Last year when the Palo Alto City Council requested a review of all cases in which an officer pointed their firearm, members agreed that such instances should not be treated as common tactics but rather as dramatic and potentially traumatic episodes.
A new report from The OIR Group, the city's independent police auditor, tracked five such incidents over a six-month period leading up to June, as well as a sixth one that occurred earlier but had not been documented until recently. While the report suggests that Palo Alto officers generally show "appropriate restraint," auditors found numerous discrepancies in the department's documentation of these instances.
The auditors paid particular attention to a recent incident in which an officer pointed a gun twice at a shoplifting suspect who crashed her car into a cruiser before speeding away from the scene. According to the report, an officer who was responding to an alert about a retail theft spotted a woman in a vehicle at a nearby parking lot and suspected her involvement. She exited the car while talking on her phone, then returned to the car and closed the door over the officer's objections, the report states.
The officer then unholstered his gun and, moving toward the driver's side, pointed it at her. He then backed away as she placed her car in reverse, struck the patrol car, switched to forward gear, went over a curb and drove away. The officer turned on his vehicle's lights and sirens, pursued her and ultimately observed her vehicle rolling over. He approached her again with his firearm pointed at her but she ignored him and began to run away, the report states. He chased her and tackled her to the ground before other officers arrived and helped him handcuff her, according to the report.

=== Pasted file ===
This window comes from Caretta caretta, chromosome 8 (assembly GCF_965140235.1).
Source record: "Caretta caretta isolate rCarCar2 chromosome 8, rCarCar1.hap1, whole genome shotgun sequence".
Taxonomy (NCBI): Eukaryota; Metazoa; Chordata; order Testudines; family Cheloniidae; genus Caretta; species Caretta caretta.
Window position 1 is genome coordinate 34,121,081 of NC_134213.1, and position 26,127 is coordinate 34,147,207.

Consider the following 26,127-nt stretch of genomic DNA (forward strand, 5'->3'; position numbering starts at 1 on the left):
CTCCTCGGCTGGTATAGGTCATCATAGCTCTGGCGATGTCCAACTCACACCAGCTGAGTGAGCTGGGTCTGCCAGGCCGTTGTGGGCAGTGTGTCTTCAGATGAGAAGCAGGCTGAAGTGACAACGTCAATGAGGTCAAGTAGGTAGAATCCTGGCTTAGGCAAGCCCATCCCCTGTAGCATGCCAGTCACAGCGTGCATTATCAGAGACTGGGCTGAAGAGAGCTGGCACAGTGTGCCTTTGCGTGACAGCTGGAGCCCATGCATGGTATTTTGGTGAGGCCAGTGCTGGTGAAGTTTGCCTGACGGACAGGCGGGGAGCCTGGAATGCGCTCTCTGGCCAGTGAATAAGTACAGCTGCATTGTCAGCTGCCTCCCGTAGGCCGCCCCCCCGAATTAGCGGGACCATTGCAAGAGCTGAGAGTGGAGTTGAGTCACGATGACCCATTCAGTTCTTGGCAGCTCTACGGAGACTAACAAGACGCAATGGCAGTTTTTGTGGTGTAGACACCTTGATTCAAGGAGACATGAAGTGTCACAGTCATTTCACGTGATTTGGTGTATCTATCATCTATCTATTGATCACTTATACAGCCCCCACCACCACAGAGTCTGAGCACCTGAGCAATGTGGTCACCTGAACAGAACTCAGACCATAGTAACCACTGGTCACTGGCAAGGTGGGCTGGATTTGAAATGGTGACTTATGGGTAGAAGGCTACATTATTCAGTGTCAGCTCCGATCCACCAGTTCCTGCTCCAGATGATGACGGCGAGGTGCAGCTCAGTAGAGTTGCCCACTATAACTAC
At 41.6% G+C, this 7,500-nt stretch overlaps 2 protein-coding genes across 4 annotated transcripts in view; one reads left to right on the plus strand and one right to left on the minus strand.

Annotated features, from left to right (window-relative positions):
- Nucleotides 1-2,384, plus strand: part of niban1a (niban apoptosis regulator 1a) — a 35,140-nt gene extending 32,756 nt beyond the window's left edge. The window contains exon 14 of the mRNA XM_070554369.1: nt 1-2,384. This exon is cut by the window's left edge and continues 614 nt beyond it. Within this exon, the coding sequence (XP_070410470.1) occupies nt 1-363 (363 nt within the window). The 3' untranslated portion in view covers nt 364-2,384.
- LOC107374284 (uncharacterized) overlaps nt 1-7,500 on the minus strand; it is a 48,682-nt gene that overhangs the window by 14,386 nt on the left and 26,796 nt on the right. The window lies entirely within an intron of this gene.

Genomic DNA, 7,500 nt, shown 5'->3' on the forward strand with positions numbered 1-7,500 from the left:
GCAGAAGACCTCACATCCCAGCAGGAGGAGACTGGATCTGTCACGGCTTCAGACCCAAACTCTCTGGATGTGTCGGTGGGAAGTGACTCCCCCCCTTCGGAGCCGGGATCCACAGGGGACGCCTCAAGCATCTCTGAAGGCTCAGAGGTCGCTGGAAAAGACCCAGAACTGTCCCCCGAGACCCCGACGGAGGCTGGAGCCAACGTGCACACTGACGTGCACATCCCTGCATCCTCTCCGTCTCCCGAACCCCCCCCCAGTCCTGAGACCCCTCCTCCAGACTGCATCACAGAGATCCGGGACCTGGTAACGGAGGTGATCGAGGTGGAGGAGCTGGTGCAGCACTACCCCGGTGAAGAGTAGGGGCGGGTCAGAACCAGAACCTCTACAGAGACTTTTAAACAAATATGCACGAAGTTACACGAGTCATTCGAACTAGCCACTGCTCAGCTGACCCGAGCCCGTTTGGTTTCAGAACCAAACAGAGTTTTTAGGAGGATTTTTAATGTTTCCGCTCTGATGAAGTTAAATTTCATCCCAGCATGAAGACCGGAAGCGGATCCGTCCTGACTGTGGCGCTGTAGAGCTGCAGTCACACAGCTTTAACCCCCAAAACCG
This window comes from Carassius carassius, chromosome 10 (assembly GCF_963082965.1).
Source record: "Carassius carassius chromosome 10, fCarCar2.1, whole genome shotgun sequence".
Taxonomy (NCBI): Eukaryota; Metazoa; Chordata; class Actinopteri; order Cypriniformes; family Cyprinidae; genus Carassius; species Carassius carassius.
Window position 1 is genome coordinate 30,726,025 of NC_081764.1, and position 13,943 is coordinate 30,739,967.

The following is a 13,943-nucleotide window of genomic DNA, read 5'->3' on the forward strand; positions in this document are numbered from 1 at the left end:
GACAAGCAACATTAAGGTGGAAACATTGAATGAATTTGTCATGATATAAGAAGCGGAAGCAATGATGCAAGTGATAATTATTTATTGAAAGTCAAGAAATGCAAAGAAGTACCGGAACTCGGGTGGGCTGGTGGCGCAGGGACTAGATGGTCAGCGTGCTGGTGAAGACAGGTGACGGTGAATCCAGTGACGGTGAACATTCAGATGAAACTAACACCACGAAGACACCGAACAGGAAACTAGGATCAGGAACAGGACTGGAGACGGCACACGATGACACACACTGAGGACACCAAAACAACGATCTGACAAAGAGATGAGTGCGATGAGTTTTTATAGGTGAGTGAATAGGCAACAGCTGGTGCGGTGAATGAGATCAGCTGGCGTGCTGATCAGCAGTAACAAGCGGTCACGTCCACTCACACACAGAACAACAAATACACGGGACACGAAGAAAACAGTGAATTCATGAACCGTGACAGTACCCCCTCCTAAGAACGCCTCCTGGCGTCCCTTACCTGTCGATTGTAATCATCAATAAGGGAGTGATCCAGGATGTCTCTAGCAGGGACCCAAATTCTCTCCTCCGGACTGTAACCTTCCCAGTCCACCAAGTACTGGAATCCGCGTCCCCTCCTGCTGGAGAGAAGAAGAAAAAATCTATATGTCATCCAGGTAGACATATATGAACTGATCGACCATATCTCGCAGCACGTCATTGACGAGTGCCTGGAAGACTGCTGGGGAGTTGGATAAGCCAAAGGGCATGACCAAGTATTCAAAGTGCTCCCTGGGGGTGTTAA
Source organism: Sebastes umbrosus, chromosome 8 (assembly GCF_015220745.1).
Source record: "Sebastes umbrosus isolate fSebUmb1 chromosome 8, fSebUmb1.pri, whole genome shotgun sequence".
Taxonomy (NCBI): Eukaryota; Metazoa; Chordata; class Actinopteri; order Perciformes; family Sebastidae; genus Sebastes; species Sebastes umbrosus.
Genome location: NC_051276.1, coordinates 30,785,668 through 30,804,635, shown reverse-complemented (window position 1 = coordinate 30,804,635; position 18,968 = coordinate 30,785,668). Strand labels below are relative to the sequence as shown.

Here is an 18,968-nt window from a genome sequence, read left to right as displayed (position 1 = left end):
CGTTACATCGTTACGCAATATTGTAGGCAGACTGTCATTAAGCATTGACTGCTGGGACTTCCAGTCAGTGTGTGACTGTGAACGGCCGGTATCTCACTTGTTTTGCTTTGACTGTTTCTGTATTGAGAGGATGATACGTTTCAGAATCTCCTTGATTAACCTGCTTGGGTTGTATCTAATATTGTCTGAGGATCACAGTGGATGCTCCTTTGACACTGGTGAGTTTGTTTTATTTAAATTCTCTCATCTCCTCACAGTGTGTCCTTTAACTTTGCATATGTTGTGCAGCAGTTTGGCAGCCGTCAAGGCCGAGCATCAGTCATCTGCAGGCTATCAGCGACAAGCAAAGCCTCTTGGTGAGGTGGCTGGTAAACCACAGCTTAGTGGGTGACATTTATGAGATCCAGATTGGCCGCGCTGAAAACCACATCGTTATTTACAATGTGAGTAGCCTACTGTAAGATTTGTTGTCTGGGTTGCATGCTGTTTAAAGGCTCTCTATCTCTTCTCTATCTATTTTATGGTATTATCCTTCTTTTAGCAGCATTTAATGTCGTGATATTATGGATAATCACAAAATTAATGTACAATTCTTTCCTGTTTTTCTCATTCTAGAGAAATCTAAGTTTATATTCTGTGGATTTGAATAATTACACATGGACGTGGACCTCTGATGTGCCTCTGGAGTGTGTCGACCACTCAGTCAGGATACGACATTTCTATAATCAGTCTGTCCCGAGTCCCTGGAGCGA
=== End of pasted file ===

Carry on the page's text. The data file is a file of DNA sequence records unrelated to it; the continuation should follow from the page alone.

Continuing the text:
The auditors didn't take any issues with the officer's use of his firearm but noted that he had initially failed to disclose that in his report and was ordered by a supervisor to write a supplemental report. The supervisory memorandum on this incident also failed to note that the officer drew his weapon twice, though the officer ultimately included that detail in his supplemental report.
Auditors also found discrepancies in the way in which police supervisors documented the vehicle chase. The supervisory memo noted that the officer failed to stop at one controlled intersection, while a review of the dashboard footage from the police vehicle showed him running through six such intersections. The cameras also showed the vehicle crossing into the opposing lane to pass two large trucks and then doing so once again later in the pursuit. The supervisor only noted that the police car crossed over to the opposite lane to pass one truck.
Furthermore, supervisors didn't review the officer's tackling of the subject, notwithstanding the fact that the officer reported the action and told a supervisor that he saw blood on the woman's hands after she went down. He wasn't sure if this was because of the tackle or the rollover accident, the report states.
The audit details five other cases that involved officers drawing firearms.